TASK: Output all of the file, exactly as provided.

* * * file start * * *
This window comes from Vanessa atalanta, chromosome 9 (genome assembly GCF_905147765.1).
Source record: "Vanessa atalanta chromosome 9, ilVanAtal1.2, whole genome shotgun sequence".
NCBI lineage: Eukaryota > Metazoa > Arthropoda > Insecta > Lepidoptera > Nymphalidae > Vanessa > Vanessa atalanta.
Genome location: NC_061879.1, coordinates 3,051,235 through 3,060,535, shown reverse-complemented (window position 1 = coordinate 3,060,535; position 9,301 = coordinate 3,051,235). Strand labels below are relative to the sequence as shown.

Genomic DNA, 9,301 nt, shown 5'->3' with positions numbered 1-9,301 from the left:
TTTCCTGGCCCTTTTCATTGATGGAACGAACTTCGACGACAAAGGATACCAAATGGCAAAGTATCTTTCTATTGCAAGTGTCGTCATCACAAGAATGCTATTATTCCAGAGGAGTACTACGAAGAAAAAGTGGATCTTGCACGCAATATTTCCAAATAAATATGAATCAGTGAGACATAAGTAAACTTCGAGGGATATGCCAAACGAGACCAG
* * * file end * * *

This window comes from Vanessa atalanta, chromosome 9 (genome assembly GCF_905147765.1).
Source record: "Vanessa atalanta chromosome 9, ilVanAtal1.2, whole genome shotgun sequence".
NCBI lineage: Eukaryota > Metazoa > Arthropoda > Insecta > Lepidoptera > Nymphalidae > Vanessa > Vanessa atalanta.
Genome location: NC_061879.1, coordinates 3,051,235 through 3,060,535, shown reverse-complemented (window position 1 = coordinate 3,060,535; position 9,301 = coordinate 3,051,235). Strand labels below are relative to the sequence as shown.

Genomic DNA, 9,301 nt, shown 5'->3' with positions numbered 1-9,301 from the left:
TTTCCTGGCCCTTTTCATTGATGGAACGAACTTCGACGACAAAGGATACCAAATGGCAAAGTATCTTTCTATTGCAAGTGTCGTCATCACAAGAATGCTATTATTCCAGAGGAGTACTACGAAGAAAAAGTGGATCTTGCACGCAATATTTCCAAATAAATATGAATCAGTGAGACATAAGTAAACTTCGAGGGATATGCCAAACGAGACCAG